There has been no shortage of praise for Leinster’s latest batch of youth, but to watch Max Deegan give another Man-of-the-Match performance yesterday in Ballsbridge could make you think that they perhaps haven’t been lauded enough.
Deegan was sensational against Lyon. He made 21 carries for 71 metres, a distance bettered only by Garry Ringrose.
Two of those runs amounted to clean line breaks and six defenders were beaten. He claimed a try as well — his seventh in just 13 outings this season and fifth in his last three games.
This is jaw-dropping stuff from the 23-year-old Dubliner who was first marked out for big things when he was named Player of the Tournament at the 2016 U20 World Cup when Ireland reached the final, but whose senior career has really caught fire this season.
Deegan can do the dirty work as well, and he is versatile enough to be an option elsewhere in the back row. Test rugby surely can’t be far away now.
“Nothing really majorly changed,” he said.
“I’ve just been focusing on getting more consistency and nailing down my role and then just trying to get my hands on the ball, really. It varies, depending on what position I’m playing in, how I am going to approach the game and stuff.”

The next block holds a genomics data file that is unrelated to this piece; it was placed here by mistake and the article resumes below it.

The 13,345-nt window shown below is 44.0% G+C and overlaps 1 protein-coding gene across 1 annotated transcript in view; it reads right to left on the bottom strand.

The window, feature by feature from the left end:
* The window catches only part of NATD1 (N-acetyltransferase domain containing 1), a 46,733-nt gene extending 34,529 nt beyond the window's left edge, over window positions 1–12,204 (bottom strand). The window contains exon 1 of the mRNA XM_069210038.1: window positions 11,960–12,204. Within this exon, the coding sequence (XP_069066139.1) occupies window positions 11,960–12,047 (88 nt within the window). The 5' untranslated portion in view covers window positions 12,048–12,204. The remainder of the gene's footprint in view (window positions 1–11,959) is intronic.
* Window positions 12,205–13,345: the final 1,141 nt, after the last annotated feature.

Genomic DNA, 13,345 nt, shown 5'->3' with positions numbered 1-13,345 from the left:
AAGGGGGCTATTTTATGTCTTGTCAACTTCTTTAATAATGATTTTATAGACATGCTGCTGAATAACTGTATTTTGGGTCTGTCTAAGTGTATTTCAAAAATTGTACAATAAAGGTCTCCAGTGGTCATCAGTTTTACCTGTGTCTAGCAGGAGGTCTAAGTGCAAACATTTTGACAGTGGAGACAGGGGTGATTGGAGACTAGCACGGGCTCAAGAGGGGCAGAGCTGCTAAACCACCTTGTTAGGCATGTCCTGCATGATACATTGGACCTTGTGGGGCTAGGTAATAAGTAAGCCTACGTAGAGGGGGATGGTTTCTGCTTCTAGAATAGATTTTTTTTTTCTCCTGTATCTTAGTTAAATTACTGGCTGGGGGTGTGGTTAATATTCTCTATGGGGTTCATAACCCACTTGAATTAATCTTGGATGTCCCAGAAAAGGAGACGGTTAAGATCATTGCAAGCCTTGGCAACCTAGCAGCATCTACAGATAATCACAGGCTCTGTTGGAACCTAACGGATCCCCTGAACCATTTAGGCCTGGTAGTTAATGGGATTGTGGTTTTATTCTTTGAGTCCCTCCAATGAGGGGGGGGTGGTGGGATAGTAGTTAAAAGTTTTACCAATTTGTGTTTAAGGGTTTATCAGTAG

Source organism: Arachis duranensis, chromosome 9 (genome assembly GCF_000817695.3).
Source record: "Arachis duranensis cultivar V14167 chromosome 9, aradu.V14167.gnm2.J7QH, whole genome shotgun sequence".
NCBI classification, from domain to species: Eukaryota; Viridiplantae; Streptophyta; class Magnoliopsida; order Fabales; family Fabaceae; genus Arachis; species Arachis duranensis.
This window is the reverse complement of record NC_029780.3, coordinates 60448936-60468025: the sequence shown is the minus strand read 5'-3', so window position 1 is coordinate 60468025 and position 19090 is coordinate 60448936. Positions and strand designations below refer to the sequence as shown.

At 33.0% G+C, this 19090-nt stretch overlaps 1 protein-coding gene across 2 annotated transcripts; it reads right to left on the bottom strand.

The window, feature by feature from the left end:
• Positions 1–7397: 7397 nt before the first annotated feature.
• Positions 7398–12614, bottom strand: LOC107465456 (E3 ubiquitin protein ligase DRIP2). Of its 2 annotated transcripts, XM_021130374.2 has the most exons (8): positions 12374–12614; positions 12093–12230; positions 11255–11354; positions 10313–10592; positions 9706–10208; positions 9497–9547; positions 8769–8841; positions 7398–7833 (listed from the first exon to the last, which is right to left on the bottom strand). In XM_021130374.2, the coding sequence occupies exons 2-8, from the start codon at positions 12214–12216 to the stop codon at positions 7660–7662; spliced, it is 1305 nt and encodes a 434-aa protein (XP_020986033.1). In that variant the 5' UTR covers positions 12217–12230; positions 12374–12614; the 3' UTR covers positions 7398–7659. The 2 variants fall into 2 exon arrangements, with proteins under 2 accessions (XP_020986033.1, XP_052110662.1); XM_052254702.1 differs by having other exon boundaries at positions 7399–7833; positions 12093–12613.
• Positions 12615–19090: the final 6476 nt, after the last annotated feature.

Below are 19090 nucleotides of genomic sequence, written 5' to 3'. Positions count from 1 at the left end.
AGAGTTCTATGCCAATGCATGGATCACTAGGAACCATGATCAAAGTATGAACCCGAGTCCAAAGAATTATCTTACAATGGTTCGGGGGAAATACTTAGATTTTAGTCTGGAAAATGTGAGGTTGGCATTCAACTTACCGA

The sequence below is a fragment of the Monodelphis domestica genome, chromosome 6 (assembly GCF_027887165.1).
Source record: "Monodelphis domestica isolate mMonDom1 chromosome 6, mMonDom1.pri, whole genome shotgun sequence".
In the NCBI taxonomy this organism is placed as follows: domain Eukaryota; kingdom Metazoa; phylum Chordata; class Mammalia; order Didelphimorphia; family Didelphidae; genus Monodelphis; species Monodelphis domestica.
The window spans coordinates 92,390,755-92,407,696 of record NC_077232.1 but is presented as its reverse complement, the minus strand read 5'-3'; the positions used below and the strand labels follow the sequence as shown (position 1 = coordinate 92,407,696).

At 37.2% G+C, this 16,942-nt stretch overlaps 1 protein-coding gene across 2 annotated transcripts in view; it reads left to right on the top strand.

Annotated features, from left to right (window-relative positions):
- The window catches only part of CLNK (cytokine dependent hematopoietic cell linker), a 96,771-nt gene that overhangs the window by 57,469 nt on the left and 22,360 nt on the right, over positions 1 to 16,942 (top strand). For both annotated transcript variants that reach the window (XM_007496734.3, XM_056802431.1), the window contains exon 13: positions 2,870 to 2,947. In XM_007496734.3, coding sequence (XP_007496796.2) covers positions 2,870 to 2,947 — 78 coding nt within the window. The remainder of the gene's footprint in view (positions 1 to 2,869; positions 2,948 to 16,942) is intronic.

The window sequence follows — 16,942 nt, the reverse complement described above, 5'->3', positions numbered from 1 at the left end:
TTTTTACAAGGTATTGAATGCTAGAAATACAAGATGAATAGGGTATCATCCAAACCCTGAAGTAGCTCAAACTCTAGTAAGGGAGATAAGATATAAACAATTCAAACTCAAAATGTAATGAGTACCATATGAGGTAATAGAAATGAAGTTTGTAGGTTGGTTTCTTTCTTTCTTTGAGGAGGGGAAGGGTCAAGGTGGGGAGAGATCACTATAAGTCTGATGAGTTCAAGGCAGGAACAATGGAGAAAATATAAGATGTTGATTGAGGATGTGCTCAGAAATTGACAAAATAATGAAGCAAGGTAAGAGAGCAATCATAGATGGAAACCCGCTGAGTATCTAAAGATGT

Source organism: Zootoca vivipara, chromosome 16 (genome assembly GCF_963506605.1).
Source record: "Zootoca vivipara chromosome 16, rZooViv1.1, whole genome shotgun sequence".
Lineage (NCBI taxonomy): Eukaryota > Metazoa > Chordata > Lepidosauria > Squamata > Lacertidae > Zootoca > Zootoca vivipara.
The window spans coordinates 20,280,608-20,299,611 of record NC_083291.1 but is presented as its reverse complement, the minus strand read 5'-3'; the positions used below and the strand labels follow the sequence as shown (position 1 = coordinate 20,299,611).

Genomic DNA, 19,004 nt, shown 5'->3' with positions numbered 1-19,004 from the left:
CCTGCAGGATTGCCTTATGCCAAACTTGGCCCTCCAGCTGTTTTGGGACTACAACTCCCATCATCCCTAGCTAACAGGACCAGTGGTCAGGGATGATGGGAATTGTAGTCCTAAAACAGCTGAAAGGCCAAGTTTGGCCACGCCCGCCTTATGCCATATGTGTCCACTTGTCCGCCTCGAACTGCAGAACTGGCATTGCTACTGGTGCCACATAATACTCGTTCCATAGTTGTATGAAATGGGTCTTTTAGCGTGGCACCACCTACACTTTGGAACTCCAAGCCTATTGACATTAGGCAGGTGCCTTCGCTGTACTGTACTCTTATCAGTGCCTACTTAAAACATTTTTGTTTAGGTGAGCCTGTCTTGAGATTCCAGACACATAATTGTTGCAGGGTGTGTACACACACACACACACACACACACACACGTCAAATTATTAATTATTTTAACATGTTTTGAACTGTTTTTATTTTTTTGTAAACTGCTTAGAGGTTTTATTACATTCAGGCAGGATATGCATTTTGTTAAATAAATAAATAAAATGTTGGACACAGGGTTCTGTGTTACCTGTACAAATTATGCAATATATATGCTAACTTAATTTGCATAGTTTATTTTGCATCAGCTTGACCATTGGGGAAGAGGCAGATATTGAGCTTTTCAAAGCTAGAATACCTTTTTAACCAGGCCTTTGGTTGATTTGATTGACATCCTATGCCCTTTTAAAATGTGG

It was Leo Cullen who remarked that the Man of the Match in Leinster’s last three games has been their No.8. He was wrong.
Caelan Doris did get the nod away to Munster, but it was Rhys Ruddock who was announced over the tannoy towards the end of their win over Connacht.
Plenty felt that it should have been Deegan, but none of that takes from the overall picture. Leinster have Dan Leavy and Jack Conan out with long-term injuries.
They had Scott Penny, Will Connors, and Josh Murphy in the stands yesterday, and Doris started on the bench.
The competition for places in that back row — Josh van der Flier was at openside here with Scott Fardy in as a lock — is lethal, and it is evidenced most in the see-saw battle for the No.8 jersey between Deegan and Doris, who were both called up for the Ireland ‘stock-take’ late last month.
“It is visible for most people to see,” said Cullen.
“Those close (selection) calls, they know, and they know what’s coming around the corner as they were both in that Irish camp that assembled just before Christmas so they are getting a little bit closer to that.
“I’ve been in that position before as a younger player, coming through and wanting to take that next step. They are doing everything in their powers to try and do that. The competition is good. It is really positive.”